Cinema-goer Alexei Kuznetsov said that on the Sunday after the movie opened he could not get tickets for any screening at the Pyat Zvyozd cinema even though he arrived at noon. He ended up going to Kodak Cinema World and buying tickets six hours in advance. Kuznetsov added that 250 ruble tickets were being scalped for about 500 rubles.
By Tuesday there were no longer huge lines outside Kodak Cinema World or the Pushkin cinema for afternoon screenings, but managers at both cinemas said they still sell out evening showings.
The huge popularity of the movie has also boosted interest in Tolkien’s books.
Valeria Petrichenko, a 20-year-old student who helped set up an online Tolkien fan club (www.tolkien.ru), said she has noticed many new visitors on the web site.
“They said they liked the movie and asked where they could find the book online,” she said.
Petrichenko, who unlike many Tolkien fans doesn’t have a nickname derived from her idol’s works, thought it only natural that people were showing more interest in the books after seeing the movie.
“Tolkien has created an amazingly charming world where people have been able to see what they haven’t been able to find in the real world,” she said. “People have found a world that they can live in. It’s a fairy tale, of course, but a lot there is very relevant to people’s relationships in the real world.”
A Tolkien fan since she first read “The Lord of the Rings” at age 11, Petrichenko thought the movie was good but not as enjoyable as the book.
Natalya Lagunova, another long-time fan of Tolkien, started a Russian-language web site dedicated to the movie
(www.fan.theonering.net/henneth-annun) as early as 1999, when she learned Jackson had begun shooting it.
Lagunova read the first part of “The Lord of the Rings” trilogy in Russian as a college student in 1985. She got hold of the second part five years later and then read the third part in English. She credits this with helping her learn English well enough to pursue postgraduate studies in the United States. She ended up staying for seven years, started a family and gave birth to twins.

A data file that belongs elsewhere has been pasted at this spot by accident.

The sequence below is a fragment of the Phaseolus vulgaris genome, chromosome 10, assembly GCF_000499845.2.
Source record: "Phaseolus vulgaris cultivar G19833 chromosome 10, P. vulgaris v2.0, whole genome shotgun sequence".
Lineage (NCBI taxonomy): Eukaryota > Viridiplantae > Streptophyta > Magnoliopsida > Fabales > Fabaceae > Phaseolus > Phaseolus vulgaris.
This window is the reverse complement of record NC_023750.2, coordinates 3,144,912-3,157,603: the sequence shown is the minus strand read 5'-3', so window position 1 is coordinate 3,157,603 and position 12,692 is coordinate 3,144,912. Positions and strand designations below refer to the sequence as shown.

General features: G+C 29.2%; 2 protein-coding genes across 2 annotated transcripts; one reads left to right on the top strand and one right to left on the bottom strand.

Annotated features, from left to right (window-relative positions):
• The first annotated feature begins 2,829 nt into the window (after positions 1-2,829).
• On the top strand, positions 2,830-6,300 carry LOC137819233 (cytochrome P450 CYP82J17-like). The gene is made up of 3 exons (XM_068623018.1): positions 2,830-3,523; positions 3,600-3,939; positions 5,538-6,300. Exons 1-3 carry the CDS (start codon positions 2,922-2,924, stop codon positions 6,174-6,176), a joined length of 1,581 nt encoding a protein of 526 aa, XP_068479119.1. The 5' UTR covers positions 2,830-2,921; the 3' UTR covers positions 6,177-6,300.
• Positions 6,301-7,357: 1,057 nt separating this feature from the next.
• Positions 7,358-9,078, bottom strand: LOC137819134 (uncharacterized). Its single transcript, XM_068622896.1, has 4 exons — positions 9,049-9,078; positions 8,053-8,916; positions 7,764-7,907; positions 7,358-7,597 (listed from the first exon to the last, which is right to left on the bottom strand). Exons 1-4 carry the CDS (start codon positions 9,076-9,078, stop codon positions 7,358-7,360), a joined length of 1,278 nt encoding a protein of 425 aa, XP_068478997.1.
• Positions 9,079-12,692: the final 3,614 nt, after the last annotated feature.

Lagunova was among a group of Tolkien fans who helped the movie’s distributor when “The Lord of the Rings” was being dubbed. The group came up with a list of recommendations for the movie’s translation, based on five different translations of the book that exist in Russian.
Lagunova said that the group’s main task was not to irritate Tolkien fans with inappropriate translations.
“We were even trying to consider Tolkien’s recommendations on the pronunciation of Elfish names,” she said.
Like Petrichenko, Lagunova thought there were some glitches in the final dubbed version of the movie and was very disappointed with the way the main character, Frodo, was dubbed.
Nevertheless, she considers the movie to be a huge cinematic event, especially for Tolkien fans.
“The movie has impressed me — I love it and criticize it all the same,” she said. “I have seen it five times and will be watching again.”